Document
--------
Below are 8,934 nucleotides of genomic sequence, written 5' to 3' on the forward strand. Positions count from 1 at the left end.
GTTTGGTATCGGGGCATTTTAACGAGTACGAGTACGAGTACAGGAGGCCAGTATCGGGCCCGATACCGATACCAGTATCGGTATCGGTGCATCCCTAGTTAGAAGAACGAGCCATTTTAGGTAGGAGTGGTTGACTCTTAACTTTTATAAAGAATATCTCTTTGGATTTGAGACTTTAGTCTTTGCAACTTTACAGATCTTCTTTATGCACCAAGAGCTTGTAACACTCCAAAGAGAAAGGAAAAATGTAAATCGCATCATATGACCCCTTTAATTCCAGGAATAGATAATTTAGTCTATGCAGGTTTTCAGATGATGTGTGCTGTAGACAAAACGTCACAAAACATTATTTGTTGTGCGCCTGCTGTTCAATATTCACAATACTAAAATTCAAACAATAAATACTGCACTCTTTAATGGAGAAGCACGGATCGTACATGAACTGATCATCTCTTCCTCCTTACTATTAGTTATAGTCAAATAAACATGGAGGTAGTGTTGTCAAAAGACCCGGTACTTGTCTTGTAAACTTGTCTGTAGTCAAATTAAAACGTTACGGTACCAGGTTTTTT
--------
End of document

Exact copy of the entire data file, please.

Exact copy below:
Below are 8,934 nucleotides of genomic sequence, written 5' to 3' on the forward strand. Positions count from 1 at the left end.
GTTTGGTATCGGGGCATTTTAACGAGTACGAGTACGAGTACAGGAGGCCAGTATCGGGCCCGATACCGATACCAGTATCGGTATCGGTGCATCCCTAGTTAGAAGAACGAGCCATTTTAGGTAGGAGTGGTTGACTCTTAACTTTTATAAAGAATATCTCTTTGGATTTGAGACTTTAGTCTTTGCAACTTTACAGATCTTCTTTATGCACCAAGAGCTTGTAACACTCCAAAGAGAAAGGAAAAATGTAAATCGCATCATATGACCCCTTTAATTCCAGGAATAGATAATTTAGTCTATGCAGGTTTTCAGATGATGTGTGCTGTAGACAAAACGTCACAAAACATTATTTGTTGTGCGCCTGCTGTTCAATATTCACAATACTAAAATTCAAACAATAAATACTGCACTCTTTAATGGAGAAGCACGGATCGTACATGAACTGATCATCTCTTCCTCCTTACTATTAGTTATAGTCAAATAAACATGGAGGTAGTGTTGTCAAAAGACCCGGTACTTGTCTTGTAAACTTGTCTGTAGTCAAATTAAAACGTTACGGTACCAGGTTTTTT